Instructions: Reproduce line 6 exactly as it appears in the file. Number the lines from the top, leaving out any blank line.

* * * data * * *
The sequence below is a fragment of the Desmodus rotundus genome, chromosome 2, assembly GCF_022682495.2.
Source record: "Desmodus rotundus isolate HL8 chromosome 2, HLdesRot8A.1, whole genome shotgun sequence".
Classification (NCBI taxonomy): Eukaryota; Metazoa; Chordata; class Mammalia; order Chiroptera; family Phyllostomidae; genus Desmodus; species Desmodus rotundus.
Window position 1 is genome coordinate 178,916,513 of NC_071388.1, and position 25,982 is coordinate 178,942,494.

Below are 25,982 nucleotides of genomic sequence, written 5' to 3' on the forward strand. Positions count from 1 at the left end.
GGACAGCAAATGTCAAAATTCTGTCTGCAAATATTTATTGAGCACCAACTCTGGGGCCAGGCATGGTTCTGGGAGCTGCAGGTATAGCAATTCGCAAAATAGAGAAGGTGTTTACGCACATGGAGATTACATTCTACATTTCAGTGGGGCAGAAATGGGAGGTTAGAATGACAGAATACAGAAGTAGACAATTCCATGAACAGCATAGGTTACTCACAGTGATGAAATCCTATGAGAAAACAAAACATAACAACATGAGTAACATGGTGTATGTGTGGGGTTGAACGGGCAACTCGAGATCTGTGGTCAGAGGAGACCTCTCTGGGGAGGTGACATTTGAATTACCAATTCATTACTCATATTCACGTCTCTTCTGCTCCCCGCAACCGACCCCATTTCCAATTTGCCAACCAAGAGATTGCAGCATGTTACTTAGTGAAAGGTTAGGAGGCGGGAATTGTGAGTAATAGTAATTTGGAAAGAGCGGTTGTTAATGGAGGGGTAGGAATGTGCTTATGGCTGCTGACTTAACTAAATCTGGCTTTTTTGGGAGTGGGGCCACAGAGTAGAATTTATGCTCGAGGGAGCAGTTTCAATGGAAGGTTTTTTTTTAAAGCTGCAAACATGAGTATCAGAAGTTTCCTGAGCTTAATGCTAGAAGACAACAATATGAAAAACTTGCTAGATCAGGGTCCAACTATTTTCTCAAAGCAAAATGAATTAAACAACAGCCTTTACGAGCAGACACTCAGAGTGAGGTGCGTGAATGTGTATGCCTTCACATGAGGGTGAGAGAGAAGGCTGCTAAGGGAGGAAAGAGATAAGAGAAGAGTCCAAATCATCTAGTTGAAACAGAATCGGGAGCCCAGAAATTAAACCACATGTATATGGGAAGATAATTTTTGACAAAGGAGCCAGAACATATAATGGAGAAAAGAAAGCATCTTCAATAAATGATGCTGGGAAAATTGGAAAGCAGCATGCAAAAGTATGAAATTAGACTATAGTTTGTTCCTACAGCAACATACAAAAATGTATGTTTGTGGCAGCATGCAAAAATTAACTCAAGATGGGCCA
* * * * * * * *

GGACAGCAAATGTCAAAATTCTGTCTGCAAATATTTATTGAGCACCAACTCTGGGGCCAGGCATGGTTCTGGGAGCTGCAGGTATAGCAATTCGCAAAATAGAGAAGGTGTTTACGCACATGGAGATTACATTCTACATTTCAGTGGGGCAGAAATGGGAGGTTAGAATGACAGAATACAGAAGTAGACAATTCCATGAACAGCATAGGTTACTCACAGTGATGAAATCCTATGAGAAAACAAAACATAACAACATGAGTAACATGGTGTATGTGTGGGGTTGAACGGGCAACTCGAGATCTGTGGTCAGAGGAGACCTCTCTGGGGAGGTGACATTTGAATTACCAATTCATTACTCATATTCACGTCTCTTCTGCTCCCCGCAACCGACCCCATTTCCAATTTGCCAACCAAGAGATTGCAGCATGTTACTTAGTGAAAGGTTAGGAGGCGGGAATTGTGAGTAATAGTAATTTGGAAAGAGCGGTTGTTAATGGAGGGGTAGGAATGTGCTTATGGCTGCTGACTTAACTAAATCTGGCTTTTTTGGGAGTGGGGCCACAGAGTAGAATTTATGCTCGAGGGAGCAGTTTCAATGGAAGGTTTTTTTTTAAAGCTGCAAACATGAGTATCAGAAGTTTCCTGAGCTTAATGCTAGAAGACAACAATATGAAAAACTTGCTAGATCAGGGTCCAACTATTTTCTCAAAGCAAAATGAATTAAACAACAGCCTTTACGAGCAGACACTCAGAGTGAGGTGCGTGAATGTGTATGCCTTCACATGAGGGTGAGAGAGAAGGCTGCTAAGGGAGGAAAGAGATAAGAGAAGAGTCCAAATCATCTAGTTGAAACAGAATCGGGAGCCCAGAAATTAAACCACATGTATATGGGAAGATAATTTTTGACAAAGGAGCCAGAACATATAATGGAGAAAAGAAAGCATCTTCAATAAATGATGCTGGGAAAATTGGAAAGCAGCATGCAAAAGTATGAAATTAGACTATAGTTTGTTCCTACAGCAACATACAAAAATGTATGTTTGTGGCAGCATGCAAAAATTAACTCAAGATGGGCCA